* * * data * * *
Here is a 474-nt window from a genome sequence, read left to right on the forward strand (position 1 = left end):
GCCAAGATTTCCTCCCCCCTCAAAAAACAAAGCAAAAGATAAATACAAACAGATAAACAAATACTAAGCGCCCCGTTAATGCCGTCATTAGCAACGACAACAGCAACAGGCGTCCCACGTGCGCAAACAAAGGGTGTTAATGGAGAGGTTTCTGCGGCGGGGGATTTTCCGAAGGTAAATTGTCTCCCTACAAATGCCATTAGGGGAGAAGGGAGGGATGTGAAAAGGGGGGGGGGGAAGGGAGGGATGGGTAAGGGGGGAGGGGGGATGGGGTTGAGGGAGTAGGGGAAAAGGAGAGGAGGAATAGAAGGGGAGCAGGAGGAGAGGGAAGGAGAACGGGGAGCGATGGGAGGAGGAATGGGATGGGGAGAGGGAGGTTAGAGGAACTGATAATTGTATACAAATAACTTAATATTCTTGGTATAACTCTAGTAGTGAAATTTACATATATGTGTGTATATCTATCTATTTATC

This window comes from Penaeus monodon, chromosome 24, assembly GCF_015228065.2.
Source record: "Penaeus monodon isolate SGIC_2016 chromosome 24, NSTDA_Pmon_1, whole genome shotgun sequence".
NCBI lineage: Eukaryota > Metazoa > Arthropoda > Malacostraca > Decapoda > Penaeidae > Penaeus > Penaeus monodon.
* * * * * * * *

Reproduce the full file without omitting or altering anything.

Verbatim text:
Here is a 474-nt window from a genome sequence, read left to right on the forward strand (position 1 = left end):
GCCAAGATTTCCTCCCCCCTCAAAAAACAAAGCAAAAGATAAATACAAACAGATAAACAAATACTAAGCGCCCCGTTAATGCCGTCATTAGCAACGACAACAGCAACAGGCGTCCCACGTGCGCAAACAAAGGGTGTTAATGGAGAGGTTTCTGCGGCGGGGGATTTTCCGAAGGTAAATTGTCTCCCTACAAATGCCATTAGGGGAGAAGGGAGGGATGTGAAAAGGGGGGGGGGGAAGGGAGGGATGGGTAAGGGGGGAGGGGGGATGGGGTTGAGGGAGTAGGGGAAAAGGAGAGGAGGAATAGAAGGGGAGCAGGAGGAGAGGGAAGGAGAACGGGGAGCGATGGGAGGAGGAATGGGATGGGGAGAGGGAGGTTAGAGGAACTGATAATTGTATACAAATAACTTAATATTCTTGGTATAACTCTAGTAGTGAAATTTACATATATGTGTGTATATCTATCTATTTATC

This window comes from Penaeus monodon, chromosome 24, assembly GCF_015228065.2.
Source record: "Penaeus monodon isolate SGIC_2016 chromosome 24, NSTDA_Pmon_1, whole genome shotgun sequence".
NCBI lineage: Eukaryota > Metazoa > Arthropoda > Malacostraca > Decapoda > Penaeidae > Penaeus > Penaeus monodon.